Defenses have literally dedicated decades of their time attempting to mask their intentions. The most important defenders for the QB to track at all times are the safeties. When you track the safeties properly, you will likely crack the coverage. After the QB identifies the SS, if he is stationed at a depth under seven yards over his assignment, and the FS is deep, that’s a massive tell for Cover 1. If the QB spots the eyes of the LB/s locked onto the RB/s, another box is checked indicating man coverage. The safeties provide vital information on the coverage, as well as a potential blitz. One of the tricks a QB uses to identify the intentions of the safety is sending a receiver into motion. If he sees either of the safeties adjust, it’s very possible a five-to-seven defender blitz is coming.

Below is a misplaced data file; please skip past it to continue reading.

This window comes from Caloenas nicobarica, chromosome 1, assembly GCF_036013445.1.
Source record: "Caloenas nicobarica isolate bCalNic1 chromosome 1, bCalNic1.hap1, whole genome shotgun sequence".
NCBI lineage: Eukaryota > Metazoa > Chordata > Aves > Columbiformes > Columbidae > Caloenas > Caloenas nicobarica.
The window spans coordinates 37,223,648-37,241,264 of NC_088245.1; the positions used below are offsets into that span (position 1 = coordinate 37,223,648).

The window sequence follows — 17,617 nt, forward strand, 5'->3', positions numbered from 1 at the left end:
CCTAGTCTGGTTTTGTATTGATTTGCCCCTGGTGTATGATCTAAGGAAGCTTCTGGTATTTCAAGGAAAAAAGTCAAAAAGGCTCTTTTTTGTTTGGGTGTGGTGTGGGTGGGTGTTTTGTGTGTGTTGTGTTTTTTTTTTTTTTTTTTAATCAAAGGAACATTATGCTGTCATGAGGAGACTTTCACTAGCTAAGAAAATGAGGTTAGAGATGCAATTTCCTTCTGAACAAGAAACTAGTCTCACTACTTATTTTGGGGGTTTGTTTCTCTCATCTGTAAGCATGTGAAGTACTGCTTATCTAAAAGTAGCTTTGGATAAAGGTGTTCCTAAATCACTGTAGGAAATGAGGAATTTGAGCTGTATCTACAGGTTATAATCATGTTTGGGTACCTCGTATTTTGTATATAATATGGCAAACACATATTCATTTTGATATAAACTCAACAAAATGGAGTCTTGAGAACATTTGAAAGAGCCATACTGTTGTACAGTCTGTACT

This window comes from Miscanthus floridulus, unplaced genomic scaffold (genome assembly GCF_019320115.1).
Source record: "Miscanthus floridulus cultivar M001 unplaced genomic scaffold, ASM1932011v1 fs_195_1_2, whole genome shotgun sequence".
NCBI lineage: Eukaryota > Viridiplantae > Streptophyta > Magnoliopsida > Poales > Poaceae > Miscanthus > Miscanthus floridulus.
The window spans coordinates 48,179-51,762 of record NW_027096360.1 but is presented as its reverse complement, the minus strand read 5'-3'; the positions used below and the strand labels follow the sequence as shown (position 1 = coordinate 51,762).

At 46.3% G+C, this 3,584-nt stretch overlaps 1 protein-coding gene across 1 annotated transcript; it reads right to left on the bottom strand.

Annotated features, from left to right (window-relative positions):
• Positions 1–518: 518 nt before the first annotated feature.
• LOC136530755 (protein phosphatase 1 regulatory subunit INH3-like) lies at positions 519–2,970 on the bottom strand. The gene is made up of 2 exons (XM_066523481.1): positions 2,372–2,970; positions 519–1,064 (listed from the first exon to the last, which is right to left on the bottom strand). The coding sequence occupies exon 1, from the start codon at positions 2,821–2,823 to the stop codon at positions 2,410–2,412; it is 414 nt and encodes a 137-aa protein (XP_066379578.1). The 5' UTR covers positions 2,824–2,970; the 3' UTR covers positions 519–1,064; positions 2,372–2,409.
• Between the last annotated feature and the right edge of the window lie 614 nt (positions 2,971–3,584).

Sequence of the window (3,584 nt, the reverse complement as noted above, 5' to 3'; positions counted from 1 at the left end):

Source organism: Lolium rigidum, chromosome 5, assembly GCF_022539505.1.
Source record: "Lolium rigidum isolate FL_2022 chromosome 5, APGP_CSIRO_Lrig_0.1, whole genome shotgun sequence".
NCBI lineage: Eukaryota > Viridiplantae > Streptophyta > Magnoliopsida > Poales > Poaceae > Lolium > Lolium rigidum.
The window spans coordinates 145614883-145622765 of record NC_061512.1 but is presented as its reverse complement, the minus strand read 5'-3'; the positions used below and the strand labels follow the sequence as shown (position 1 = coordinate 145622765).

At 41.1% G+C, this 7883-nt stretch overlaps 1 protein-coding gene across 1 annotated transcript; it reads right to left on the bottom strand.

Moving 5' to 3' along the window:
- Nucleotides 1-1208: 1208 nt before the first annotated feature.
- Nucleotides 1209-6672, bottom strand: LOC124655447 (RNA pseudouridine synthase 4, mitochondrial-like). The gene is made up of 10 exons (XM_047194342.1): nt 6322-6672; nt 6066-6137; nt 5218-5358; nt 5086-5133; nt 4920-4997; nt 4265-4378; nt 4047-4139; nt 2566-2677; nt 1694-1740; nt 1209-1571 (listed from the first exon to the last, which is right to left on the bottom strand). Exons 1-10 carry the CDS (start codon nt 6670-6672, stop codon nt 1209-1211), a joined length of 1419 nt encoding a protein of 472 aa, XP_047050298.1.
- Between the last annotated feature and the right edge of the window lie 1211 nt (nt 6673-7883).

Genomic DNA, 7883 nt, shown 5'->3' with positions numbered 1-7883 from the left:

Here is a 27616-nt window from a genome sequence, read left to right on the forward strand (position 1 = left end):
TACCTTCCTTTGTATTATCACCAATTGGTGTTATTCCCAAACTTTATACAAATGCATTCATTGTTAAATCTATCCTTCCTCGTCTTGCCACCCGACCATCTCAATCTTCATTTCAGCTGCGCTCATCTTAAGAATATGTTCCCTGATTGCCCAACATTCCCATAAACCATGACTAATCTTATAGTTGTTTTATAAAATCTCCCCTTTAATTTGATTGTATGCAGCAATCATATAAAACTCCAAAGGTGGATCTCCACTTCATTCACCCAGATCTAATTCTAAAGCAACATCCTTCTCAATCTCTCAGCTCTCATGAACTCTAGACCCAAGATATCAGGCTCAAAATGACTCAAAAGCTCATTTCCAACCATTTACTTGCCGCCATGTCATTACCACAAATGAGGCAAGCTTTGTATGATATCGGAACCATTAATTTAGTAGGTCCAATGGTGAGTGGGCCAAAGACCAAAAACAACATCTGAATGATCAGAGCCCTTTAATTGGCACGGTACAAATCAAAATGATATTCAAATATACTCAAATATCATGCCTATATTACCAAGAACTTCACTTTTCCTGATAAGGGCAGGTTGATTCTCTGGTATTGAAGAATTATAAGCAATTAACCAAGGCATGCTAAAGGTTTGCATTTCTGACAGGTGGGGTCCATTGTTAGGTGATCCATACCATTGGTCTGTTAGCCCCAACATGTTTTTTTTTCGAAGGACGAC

As for the weakside Flat defender, he is a primary target for many of the exotic concepts the offense utilizes to take advantage when a zone coverage is identified. Without the benefit of conflicting a zone weakness, the weakside OLB still helps the QB identify a Cover 1 blitz. When the QB believes a blitz is on the way, he has three choices:

  1. Notify a designated receiver of a Hot read, targeting the area vacated by the blitz.
  2. Audible the formation to add protection.
  3. When all else fails, call a timeout.